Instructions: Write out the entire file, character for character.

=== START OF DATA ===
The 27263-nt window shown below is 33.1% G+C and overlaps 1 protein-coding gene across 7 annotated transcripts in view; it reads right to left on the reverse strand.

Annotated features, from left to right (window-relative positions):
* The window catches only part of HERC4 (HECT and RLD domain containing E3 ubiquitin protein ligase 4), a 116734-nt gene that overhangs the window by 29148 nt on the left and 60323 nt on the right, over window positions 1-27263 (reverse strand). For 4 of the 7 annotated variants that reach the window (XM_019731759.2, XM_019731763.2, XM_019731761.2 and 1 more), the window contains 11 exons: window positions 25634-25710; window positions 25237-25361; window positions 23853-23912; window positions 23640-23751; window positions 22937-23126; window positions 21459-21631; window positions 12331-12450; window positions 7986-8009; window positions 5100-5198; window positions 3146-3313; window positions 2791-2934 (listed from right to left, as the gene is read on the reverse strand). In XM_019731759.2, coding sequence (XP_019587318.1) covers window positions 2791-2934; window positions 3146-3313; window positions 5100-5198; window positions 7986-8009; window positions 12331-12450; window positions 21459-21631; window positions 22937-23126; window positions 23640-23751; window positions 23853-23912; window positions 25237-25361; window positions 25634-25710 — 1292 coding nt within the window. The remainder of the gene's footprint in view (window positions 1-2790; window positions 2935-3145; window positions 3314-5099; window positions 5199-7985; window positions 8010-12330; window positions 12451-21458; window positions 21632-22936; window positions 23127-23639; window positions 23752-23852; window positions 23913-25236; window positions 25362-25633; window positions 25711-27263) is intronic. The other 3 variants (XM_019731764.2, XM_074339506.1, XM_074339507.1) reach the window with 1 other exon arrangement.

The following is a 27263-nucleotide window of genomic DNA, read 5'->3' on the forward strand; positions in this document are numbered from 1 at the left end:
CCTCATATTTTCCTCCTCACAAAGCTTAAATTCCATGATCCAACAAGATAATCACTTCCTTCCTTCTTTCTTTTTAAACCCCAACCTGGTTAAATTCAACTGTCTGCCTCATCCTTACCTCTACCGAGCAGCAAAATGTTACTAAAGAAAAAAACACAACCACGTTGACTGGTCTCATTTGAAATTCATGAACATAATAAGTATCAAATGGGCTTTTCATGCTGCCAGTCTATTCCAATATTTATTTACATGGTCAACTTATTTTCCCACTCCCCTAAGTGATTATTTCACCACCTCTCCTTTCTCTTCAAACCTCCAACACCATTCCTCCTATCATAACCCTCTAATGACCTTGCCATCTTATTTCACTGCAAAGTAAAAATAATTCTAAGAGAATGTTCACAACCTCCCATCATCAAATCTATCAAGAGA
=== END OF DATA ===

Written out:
The 27263-nt window shown below is 33.1% G+C and overlaps 1 protein-coding gene across 7 annotated transcripts in view; it reads right to left on the reverse strand.

Annotated features, from left to right (window-relative positions):
* The window catches only part of HERC4 (HECT and RLD domain containing E3 ubiquitin protein ligase 4), a 116734-nt gene that overhangs the window by 29148 nt on the left and 60323 nt on the right, over window positions 1-27263 (reverse strand). For 4 of the 7 annotated variants that reach the window (XM_019731759.2, XM_019731763.2, XM_019731761.2 and 1 more), the window contains 11 exons: window positions 25634-25710; window positions 25237-25361; window positions 23853-23912; window positions 23640-23751; window positions 22937-23126; window positions 21459-21631; window positions 12331-12450; window positions 7986-8009; window positions 5100-5198; window positions 3146-3313; window positions 2791-2934 (listed from right to left, as the gene is read on the reverse strand). In XM_019731759.2, coding sequence (XP_019587318.1) covers window positions 2791-2934; window positions 3146-3313; window positions 5100-5198; window positions 7986-8009; window positions 12331-12450; window positions 21459-21631; window positions 22937-23126; window positions 23640-23751; window positions 23853-23912; window positions 25237-25361; window positions 25634-25710 — 1292 coding nt within the window. The remainder of the gene's footprint in view (window positions 1-2790; window positions 2935-3145; window positions 3314-5099; window positions 5199-7985; window positions 8010-12330; window positions 12451-21458; window positions 21632-22936; window positions 23127-23639; window positions 23752-23852; window positions 23913-25236; window positions 25362-25633; window positions 25711-27263) is intronic. The other 3 variants (XM_019731764.2, XM_074339506.1, XM_074339507.1) reach the window with 1 other exon arrangement.

The following is a 27263-nucleotide window of genomic DNA, read 5'->3' on the forward strand; positions in this document are numbered from 1 at the left end:
CCTCATATTTTCCTCCTCACAAAGCTTAAATTCCATGATCCAACAAGATAATCACTTCCTTCCTTCTTTCTTTTTAAACCCCAACCTGGTTAAATTCAACTGTCTGCCTCATCCTTACCTCTACCGAGCAGCAAAATGTTACTAAAGAAAAAAACACAACCACGTTGACTGGTCTCATTTGAAATTCATGAACATAATAAGTATCAAATGGGCTTTTCATGCTGCCAGTCTATTCCAATATTTATTTACATGGTCAACTTATTTTCCCACTCCCCTAAGTGATTATTTCACCACCTCTCCTTTCTCTTCAAACCTCCAACACCATTCCTCCTATCATAACCCTCTAATGACCTTGCCATCTTATTTCACTGCAAAGTAAAAATAATTCTAAGAGAATGTTCACAACCTCCCATCATCAAATCTATCAAGAGA